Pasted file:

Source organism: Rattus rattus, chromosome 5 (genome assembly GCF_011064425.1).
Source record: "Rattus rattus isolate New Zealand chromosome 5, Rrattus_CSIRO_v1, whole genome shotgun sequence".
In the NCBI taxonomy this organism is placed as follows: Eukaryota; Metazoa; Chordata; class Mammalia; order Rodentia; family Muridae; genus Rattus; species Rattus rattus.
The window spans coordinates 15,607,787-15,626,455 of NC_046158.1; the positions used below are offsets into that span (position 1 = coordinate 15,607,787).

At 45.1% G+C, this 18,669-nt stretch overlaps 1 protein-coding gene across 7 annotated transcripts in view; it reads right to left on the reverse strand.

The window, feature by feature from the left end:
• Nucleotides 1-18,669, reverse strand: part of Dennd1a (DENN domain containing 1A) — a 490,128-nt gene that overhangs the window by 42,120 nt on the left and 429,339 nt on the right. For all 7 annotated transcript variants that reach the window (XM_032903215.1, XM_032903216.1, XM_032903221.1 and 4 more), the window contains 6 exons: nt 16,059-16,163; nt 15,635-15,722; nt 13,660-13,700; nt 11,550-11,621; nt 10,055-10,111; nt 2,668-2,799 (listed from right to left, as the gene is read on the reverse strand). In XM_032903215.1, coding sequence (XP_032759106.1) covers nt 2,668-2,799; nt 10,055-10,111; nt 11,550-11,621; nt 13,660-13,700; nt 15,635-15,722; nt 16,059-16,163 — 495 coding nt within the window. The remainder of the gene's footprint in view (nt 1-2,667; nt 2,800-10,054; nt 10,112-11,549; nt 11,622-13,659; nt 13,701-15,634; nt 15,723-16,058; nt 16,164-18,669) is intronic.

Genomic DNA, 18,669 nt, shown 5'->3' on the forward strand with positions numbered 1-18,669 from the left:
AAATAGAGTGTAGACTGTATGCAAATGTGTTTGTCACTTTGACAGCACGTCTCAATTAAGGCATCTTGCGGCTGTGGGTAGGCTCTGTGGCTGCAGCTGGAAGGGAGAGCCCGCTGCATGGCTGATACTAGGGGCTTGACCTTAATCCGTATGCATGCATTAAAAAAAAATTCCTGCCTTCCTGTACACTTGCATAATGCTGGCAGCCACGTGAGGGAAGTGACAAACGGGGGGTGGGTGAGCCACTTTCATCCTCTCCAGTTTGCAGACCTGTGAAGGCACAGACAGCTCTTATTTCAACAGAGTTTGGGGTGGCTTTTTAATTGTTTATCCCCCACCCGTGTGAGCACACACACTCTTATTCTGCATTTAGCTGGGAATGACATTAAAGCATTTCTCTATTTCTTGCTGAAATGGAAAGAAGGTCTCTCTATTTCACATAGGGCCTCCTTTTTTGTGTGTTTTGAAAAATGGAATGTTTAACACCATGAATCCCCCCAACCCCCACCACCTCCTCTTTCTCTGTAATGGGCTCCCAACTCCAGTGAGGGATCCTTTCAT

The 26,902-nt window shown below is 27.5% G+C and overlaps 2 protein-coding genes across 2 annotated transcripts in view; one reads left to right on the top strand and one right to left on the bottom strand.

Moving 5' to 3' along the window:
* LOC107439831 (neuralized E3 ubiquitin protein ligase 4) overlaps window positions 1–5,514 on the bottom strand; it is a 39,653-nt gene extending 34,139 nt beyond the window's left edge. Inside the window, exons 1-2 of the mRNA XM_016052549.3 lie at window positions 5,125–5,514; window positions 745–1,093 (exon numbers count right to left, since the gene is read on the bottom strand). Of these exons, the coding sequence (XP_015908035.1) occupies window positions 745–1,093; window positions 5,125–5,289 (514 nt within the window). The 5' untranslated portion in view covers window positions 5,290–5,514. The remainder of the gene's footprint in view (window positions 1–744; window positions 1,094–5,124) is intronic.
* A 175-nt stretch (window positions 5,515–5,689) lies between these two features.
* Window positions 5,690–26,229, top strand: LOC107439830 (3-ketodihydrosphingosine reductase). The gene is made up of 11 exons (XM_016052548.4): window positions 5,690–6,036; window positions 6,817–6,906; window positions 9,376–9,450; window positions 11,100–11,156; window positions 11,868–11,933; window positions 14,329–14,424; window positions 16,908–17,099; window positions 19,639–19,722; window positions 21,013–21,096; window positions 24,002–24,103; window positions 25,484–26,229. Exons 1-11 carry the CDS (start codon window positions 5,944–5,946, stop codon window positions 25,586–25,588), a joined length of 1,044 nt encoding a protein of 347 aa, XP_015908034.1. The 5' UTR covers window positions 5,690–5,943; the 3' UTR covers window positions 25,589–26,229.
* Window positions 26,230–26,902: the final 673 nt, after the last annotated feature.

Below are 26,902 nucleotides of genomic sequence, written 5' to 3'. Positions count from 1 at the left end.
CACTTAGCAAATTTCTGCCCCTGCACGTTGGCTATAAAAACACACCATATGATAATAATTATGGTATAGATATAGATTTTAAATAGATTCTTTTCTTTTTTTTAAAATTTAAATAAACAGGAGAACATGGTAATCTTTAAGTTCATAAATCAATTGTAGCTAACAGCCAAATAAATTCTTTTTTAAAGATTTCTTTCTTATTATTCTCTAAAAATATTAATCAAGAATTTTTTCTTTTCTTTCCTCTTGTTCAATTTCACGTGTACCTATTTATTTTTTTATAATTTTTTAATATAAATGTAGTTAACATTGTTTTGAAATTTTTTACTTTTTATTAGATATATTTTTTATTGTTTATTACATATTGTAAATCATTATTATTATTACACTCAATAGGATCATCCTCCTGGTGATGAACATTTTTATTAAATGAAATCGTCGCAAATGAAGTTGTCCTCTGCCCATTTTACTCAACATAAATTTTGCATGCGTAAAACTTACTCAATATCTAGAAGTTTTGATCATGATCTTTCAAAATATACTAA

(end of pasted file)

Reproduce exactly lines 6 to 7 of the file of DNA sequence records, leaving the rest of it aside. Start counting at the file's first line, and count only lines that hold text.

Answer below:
The window, feature by feature from the left end:
• Nucleotides 1-18,669, reverse strand: part of Dennd1a (DENN domain containing 1A) — a 490,128-nt gene that overhangs the window by 42,120 nt on the left and 429,339 nt on the right. For all 7 annotated transcript variants that reach the window (XM_032903215.1, XM_032903216.1, XM_032903221.1 and 4 more), the window contains 6 exons: nt 16,059-16,163; nt 15,635-15,722; nt 13,660-13,700; nt 11,550-11,621; nt 10,055-10,111; nt 2,668-2,799 (listed from right to left, as the gene is read on the reverse strand). In XM_032903215.1, coding sequence (XP_032759106.1) covers nt 2,668-2,799; nt 10,055-10,111; nt 11,550-11,621; nt 13,660-13,700; nt 15,635-15,722; nt 16,059-16,163 — 495 coding nt within the window. The remainder of the gene's footprint in view (nt 1-2,667; nt 2,800-10,054; nt 10,112-11,549; nt 11,622-13,659; nt 13,701-15,634; nt 15,723-16,058; nt 16,164-18,669) is intronic.